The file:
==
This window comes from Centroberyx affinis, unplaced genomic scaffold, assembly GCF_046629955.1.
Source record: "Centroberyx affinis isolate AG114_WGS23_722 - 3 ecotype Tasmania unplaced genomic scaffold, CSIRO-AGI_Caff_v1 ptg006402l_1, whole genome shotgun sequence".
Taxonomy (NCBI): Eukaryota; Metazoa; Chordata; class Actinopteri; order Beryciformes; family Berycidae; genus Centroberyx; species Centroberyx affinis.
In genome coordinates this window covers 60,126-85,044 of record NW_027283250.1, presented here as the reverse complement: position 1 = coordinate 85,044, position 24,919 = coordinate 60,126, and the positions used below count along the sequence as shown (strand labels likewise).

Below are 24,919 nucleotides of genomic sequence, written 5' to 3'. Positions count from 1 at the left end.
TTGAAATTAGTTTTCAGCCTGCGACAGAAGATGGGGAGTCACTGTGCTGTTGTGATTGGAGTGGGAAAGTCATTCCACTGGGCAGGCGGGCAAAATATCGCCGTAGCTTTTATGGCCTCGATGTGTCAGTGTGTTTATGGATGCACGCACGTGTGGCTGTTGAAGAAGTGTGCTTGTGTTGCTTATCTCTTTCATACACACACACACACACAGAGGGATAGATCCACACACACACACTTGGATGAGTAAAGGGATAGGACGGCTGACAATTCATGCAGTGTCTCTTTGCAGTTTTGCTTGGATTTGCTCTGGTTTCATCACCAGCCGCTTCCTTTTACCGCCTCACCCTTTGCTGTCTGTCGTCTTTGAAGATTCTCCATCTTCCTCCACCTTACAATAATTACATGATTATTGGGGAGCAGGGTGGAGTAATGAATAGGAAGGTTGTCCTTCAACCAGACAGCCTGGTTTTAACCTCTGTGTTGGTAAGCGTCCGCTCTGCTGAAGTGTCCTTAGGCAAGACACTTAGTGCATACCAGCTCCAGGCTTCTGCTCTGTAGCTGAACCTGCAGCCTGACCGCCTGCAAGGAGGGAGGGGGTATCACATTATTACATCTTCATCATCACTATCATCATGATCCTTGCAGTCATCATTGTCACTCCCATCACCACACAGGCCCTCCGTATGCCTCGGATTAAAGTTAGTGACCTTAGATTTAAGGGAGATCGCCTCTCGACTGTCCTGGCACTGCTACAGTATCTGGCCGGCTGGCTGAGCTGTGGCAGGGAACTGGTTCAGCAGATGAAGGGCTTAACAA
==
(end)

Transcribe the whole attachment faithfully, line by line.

This window comes from Centroberyx affinis, unplaced genomic scaffold, assembly GCF_046629955.1.
Source record: "Centroberyx affinis isolate AG114_WGS23_722 - 3 ecotype Tasmania unplaced genomic scaffold, CSIRO-AGI_Caff_v1 ptg006402l_1, whole genome shotgun sequence".
Taxonomy (NCBI): Eukaryota; Metazoa; Chordata; class Actinopteri; order Beryciformes; family Berycidae; genus Centroberyx; species Centroberyx affinis.
In genome coordinates this window covers 60,126-85,044 of record NW_027283250.1, presented here as the reverse complement: position 1 = coordinate 85,044, position 24,919 = coordinate 60,126, and the positions used below count along the sequence as shown (strand labels likewise).

Below are 24,919 nucleotides of genomic sequence, written 5' to 3'. Positions count from 1 at the left end.
TTGAAATTAGTTTTCAGCCTGCGACAGAAGATGGGGAGTCACTGTGCTGTTGTGATTGGAGTGGGAAAGTCATTCCACTGGGCAGGCGGGCAAAATATCGCCGTAGCTTTTATGGCCTCGATGTGTCAGTGTGTTTATGGATGCACGCACGTGTGGCTGTTGAAGAAGTGTGCTTGTGTTGCTTATCTCTTTCATACACACACACACACACAGAGGGATAGATCCACACACACACACTTGGATGAGTAAAGGGATAGGACGGCTGACAATTCATGCAGTGTCTCTTTGCAGTTTTGCTTGGATTTGCTCTGGTTTCATCACCAGCCGCTTCCTTTTACCGCCTCACCCTTTGCTGTCTGTCGTCTTTGAAGATTCTCCATCTTCCTCCACCTTACAATAATTACATGATTATTGGGGAGCAGGGTGGAGTAATGAATAGGAAGGTTGTCCTTCAACCAGACAGCCTGGTTTTAACCTCTGTGTTGGTAAGCGTCCGCTCTGCTGAAGTGTCCTTAGGCAAGACACTTAGTGCATACCAGCTCCAGGCTTCTGCTCTGTAGCTGAACCTGCAGCCTGACCGCCTGCAAGGAGGGAGGGGGTATCACATTATTACATCTTCATCATCACTATCATCATGATCCTTGCAGTCATCATTGTCACTCCCATCACCACACAGGCCCTCCGTATGCCTCGGATTAAAGTTAGTGACCTTAGATTTAAGGGAGATCGCCTCTCGACTGTCCTGGCACTGCTACAGTATCTGGCCGGCTGGCTGAGCTGTGGCAGGGAACTGGTTCAGCAGATGAAGGGCTTAACAA